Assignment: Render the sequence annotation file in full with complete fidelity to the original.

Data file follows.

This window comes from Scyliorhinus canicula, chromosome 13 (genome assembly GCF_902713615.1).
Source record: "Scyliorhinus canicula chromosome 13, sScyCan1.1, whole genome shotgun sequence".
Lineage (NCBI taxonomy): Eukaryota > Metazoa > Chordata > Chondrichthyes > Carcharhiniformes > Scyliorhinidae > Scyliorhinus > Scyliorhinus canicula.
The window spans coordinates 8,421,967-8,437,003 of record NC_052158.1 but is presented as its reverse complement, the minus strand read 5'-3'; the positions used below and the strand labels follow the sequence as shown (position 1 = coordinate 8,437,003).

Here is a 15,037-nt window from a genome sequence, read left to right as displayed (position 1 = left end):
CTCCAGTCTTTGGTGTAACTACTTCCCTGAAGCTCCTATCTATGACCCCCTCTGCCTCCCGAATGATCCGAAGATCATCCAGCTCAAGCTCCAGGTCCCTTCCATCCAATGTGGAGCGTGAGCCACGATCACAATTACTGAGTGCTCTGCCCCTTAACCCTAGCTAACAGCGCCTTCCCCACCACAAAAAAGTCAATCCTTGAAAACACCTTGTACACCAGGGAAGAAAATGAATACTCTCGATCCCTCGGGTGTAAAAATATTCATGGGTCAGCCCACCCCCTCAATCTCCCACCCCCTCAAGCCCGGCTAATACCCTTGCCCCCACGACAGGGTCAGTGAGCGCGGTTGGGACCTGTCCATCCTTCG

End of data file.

This window comes from Scyliorhinus canicula, chromosome 13 (genome assembly GCF_902713615.1).
Source record: "Scyliorhinus canicula chromosome 13, sScyCan1.1, whole genome shotgun sequence".
Lineage (NCBI taxonomy): Eukaryota > Metazoa > Chordata > Chondrichthyes > Carcharhiniformes > Scyliorhinidae > Scyliorhinus > Scyliorhinus canicula.
The window spans coordinates 8,421,967-8,437,003 of record NC_052158.1 but is presented as its reverse complement, the minus strand read 5'-3'; the positions used below and the strand labels follow the sequence as shown (position 1 = coordinate 8,437,003).

Here is a 15,037-nt window from a genome sequence, read left to right as displayed (position 1 = left end):
CTCCAGTCTTTGGTGTAACTACTTCCCTGAAGCTCCTATCTATGACCCCCTCTGCCTCCCGAATGATCCGAAGATCATCCAGCTCAAGCTCCAGGTCCCTTCCATCCAATGTGGAGCGTGAGCCACGATCACAATTACTGAGTGCTCTGCCCCTTAACCCTAGCTAACAGCGCCTTCCCCACCACAAAAAAGTCAATCCTTGAAAACACCTTGTACACCAGGGAAGAAAATGAATACTCTCGATCCCTCGGGTGTAAAAATATTCATGGGTCAGCCCACCCCCTCAATCTCCCACCCCCTCAAGCCCGGCTAATACCCTTGCCCCCACGACAGGGTCAGTGAGCGCGGTTGGGACCTGTCCATCCTTCG